Today, she is one of a growing number of patients who are regaining mobility with the FDA-approved ReWalk exoskeleton. The bionic suit helps people with spinal cord injuries walk by using accelerometers (akin to those in iPhones) to detect subtle changes in their balance.
The suit, worn outside of clothing, moves the users’ legs in a natural gait, while the person uses crutches for stability, explains Peter Gorman, MD, associate professor of neurology at the University of Maryland School of Medicine and chief of the division of rehabilitation at the University of Maryland Rehabilitation & Orthopaedic Institute (UMROI).
“I find this technology extremely exciting—and patients really love getting out of their wheelchairs and walking with this system,” says Dr. Gorman, who is planning a small study of the benefits of the ReWalk device, which costs about $80,000. The bionic suit is currently available at about two dozen rehab facilities in the United States, according to its manufacturer.
“An exhilarating sense of freedom”
Marcela Turnage, photo courtesy University of Maryland Rehabilitation & Orthopaedic InstituteTurnage says that using the exoskeleton twice a week in her rehab sessions at UMROI has brought her “happiness, hope, and an exhilarating sense of freedom.”
During her 11 years in a wheelchair, Turnage attended college, found a new love, got married, and had a daughter, now age 7. She also works full time and is able to drive, using a car with special hand controls.
When Turange started using the ReWalk device in September 2013, “I felt like a baby again, learning to take my first steps," she says. "My first reaction was to be a little bit afraid, not knowing what to expect.”
Using the robotic device was particularly challenging for Turnage because she wears a prosthesis on her left leg, which was amputated above the knee after the accident.
“I have always lived with a feeling of shame about not having my leg,” Turnage says. “But when I stood up and walked for the first time, the incredible joy erased that shame,”
The mom adds, “Learning to use ReWalk is a process and every time I wear it, I learn something new. I can feel myself getting stronger.”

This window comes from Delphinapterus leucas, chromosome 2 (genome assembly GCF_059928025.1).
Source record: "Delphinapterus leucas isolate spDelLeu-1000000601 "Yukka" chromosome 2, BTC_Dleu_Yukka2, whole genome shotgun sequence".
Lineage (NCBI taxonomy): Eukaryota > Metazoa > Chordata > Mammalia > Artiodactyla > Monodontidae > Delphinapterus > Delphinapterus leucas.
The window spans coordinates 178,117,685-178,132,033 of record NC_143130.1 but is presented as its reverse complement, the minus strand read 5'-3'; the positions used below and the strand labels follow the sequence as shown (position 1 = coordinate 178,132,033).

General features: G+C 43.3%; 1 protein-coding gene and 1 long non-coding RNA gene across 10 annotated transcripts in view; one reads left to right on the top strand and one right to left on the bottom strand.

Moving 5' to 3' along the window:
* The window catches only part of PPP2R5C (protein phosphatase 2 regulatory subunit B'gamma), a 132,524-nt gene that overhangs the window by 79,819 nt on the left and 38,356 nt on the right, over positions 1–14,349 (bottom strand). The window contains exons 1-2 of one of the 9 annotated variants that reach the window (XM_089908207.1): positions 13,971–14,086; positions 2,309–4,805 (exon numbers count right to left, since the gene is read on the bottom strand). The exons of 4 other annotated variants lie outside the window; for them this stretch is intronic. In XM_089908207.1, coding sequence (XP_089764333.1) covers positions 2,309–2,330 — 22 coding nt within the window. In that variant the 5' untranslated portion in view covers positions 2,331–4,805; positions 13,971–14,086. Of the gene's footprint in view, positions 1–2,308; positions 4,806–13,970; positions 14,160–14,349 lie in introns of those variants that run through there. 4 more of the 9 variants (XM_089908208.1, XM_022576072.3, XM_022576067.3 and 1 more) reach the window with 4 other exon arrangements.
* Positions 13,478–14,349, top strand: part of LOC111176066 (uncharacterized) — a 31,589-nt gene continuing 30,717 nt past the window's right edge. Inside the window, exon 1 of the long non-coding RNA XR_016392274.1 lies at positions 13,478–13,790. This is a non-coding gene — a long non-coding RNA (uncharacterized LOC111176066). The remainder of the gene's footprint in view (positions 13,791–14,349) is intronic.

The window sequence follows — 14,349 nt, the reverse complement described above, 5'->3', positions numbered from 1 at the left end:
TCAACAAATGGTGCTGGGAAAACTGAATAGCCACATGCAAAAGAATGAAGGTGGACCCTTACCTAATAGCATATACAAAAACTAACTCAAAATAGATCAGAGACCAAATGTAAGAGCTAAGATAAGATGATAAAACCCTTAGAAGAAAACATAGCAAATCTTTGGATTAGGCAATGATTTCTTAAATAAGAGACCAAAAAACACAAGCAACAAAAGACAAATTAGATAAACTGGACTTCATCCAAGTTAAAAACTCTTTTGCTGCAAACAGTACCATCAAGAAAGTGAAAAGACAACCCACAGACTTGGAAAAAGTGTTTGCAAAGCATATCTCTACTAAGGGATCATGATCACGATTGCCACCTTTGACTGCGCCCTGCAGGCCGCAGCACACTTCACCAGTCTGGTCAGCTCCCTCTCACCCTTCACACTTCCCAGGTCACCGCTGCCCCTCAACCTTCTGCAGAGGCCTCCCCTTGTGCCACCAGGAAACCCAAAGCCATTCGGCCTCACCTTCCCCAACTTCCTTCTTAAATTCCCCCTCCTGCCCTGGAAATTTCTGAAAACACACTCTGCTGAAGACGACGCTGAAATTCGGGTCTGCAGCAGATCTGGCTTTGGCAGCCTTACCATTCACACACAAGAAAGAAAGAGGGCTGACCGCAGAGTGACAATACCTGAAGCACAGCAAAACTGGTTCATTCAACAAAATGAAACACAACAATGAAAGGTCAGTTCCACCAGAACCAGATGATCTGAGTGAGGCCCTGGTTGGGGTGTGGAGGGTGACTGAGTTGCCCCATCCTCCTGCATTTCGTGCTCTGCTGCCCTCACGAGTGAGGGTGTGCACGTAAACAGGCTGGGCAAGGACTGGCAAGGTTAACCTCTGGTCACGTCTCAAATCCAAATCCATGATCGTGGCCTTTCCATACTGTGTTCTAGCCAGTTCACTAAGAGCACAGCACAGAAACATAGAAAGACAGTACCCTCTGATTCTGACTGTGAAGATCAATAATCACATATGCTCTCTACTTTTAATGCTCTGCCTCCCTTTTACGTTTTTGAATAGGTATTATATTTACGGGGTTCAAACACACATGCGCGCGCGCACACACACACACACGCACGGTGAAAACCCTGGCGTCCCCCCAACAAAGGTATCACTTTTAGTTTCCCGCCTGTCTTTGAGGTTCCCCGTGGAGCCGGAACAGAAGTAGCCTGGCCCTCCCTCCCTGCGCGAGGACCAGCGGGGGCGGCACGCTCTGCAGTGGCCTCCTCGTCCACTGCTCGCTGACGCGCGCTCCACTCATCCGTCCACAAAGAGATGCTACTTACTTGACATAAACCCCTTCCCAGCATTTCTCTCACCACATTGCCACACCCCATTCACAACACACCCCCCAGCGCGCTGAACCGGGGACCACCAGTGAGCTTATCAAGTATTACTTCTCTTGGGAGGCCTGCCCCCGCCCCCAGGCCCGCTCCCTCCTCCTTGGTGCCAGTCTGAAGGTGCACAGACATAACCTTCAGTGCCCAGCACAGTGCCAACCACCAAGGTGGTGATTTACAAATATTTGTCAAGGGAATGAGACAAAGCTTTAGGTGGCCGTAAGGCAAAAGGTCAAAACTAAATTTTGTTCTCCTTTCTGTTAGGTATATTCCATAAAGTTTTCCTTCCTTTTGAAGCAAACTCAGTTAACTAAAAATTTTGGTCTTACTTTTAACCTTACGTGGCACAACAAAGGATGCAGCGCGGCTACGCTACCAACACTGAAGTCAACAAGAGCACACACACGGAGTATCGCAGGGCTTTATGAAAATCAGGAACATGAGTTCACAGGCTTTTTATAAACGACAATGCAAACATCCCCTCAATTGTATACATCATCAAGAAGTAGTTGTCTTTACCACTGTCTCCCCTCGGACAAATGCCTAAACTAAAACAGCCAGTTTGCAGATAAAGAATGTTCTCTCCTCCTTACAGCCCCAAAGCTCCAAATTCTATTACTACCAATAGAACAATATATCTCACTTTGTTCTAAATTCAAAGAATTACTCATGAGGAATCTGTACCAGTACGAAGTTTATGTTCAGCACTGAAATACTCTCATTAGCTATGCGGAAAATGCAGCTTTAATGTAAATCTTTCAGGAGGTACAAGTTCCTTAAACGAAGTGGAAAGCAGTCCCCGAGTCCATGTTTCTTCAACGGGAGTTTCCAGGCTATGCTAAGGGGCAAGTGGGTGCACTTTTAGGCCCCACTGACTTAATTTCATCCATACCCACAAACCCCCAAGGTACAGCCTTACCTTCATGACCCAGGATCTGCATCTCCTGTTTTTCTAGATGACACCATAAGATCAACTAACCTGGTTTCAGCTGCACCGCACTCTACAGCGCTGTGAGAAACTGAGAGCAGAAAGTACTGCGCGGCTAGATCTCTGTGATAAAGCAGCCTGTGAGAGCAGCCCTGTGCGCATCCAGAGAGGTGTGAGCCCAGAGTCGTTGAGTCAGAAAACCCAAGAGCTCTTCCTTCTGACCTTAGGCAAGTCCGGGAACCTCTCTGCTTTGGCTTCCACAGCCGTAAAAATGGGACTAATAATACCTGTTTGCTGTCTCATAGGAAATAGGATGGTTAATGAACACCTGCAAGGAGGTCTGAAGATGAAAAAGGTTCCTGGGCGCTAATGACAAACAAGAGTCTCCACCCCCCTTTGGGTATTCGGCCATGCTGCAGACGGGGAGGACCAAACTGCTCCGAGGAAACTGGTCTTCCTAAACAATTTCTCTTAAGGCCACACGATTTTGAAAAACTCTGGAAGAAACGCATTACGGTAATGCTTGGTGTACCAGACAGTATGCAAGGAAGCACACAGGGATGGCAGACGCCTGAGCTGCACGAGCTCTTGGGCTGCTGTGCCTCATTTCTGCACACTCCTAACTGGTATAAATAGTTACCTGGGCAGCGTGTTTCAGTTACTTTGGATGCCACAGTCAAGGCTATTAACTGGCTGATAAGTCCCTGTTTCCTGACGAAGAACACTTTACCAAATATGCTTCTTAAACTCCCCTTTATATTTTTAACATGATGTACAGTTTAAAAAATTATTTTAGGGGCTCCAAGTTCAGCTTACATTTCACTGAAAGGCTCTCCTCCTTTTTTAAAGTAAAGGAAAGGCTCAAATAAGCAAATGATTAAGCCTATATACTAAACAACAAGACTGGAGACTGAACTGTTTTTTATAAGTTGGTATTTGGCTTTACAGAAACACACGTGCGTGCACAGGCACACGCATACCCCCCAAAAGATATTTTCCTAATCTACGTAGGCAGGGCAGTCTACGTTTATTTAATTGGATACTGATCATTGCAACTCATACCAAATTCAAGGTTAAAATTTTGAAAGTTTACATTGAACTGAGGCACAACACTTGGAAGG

The Exoskeleton’s Surprising Health Benefits
While helping paralyzed people walk again is the most obvious benefit, says Dr. Gorman, “the ReWalk exoskeleton also appears to improve their health by improving digestion and bowel function, which can be adversely affected by years of sitting in a wheelchair.”
The manufacturer reports that the bionic suit, designed for spinal cord injury patients who retain use of their arms, may also help reduce several other disorders linked to long-term wheelchair use, including bone thinning, pressure sores, and problems with breathing, blood circulation, and urination.
There are currently two models: the ReWalk Rehab 2.0, which is FDA-approved for use in clinical settings, such as rehab centers, and a personal version for home use, which is currently available in Europe and is awaiting FDA clearance for use in the US.
Helping Paralyzed People Stand Tall—and Walk Freely
Turnage reports that the exoskeleton has had another amazing effect. “I have pretty strong pain from sitting in a wheelchair for so many years, but using the robot has minimalized my pain level. I can feel all the pain in my body going away.”
Along with combatting her chronic pain, the device has literally helped the mom stand tall. “It’s so wonderful to be able to see people eye-to-eye with no help from anyone. The more I’ve trained in walking with the robot, the more I feel independent.”
In addition, she says, “Using this device is all about hope, that people with spinal cord injuries shouldn’t give up. Today, it’s the ReWalk and tomorrow, something even better will come along—maybe even the cure.”